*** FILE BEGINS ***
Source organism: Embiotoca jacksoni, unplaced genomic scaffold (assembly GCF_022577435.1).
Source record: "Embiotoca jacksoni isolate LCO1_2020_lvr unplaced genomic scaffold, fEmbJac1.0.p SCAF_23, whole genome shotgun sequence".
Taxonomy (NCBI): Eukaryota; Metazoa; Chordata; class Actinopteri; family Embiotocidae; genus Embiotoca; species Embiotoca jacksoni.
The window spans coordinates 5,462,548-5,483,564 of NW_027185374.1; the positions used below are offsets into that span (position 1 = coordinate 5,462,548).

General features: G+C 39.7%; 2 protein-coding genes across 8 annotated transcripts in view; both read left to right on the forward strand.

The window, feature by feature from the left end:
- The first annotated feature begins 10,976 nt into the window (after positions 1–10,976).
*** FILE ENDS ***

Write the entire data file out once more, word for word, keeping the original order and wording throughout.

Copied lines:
Source organism: Embiotoca jacksoni, unplaced genomic scaffold (assembly GCF_022577435.1).
Source record: "Embiotoca jacksoni isolate LCO1_2020_lvr unplaced genomic scaffold, fEmbJac1.0.p SCAF_23, whole genome shotgun sequence".
Taxonomy (NCBI): Eukaryota; Metazoa; Chordata; class Actinopteri; family Embiotocidae; genus Embiotoca; species Embiotoca jacksoni.
The window spans coordinates 5,462,548-5,483,564 of NW_027185374.1; the positions used below are offsets into that span (position 1 = coordinate 5,462,548).

General features: G+C 39.7%; 2 protein-coding genes across 8 annotated transcripts in view; both read left to right on the forward strand.

The window, feature by feature from the left end:
- The first annotated feature begins 10,976 nt into the window (after positions 1–10,976).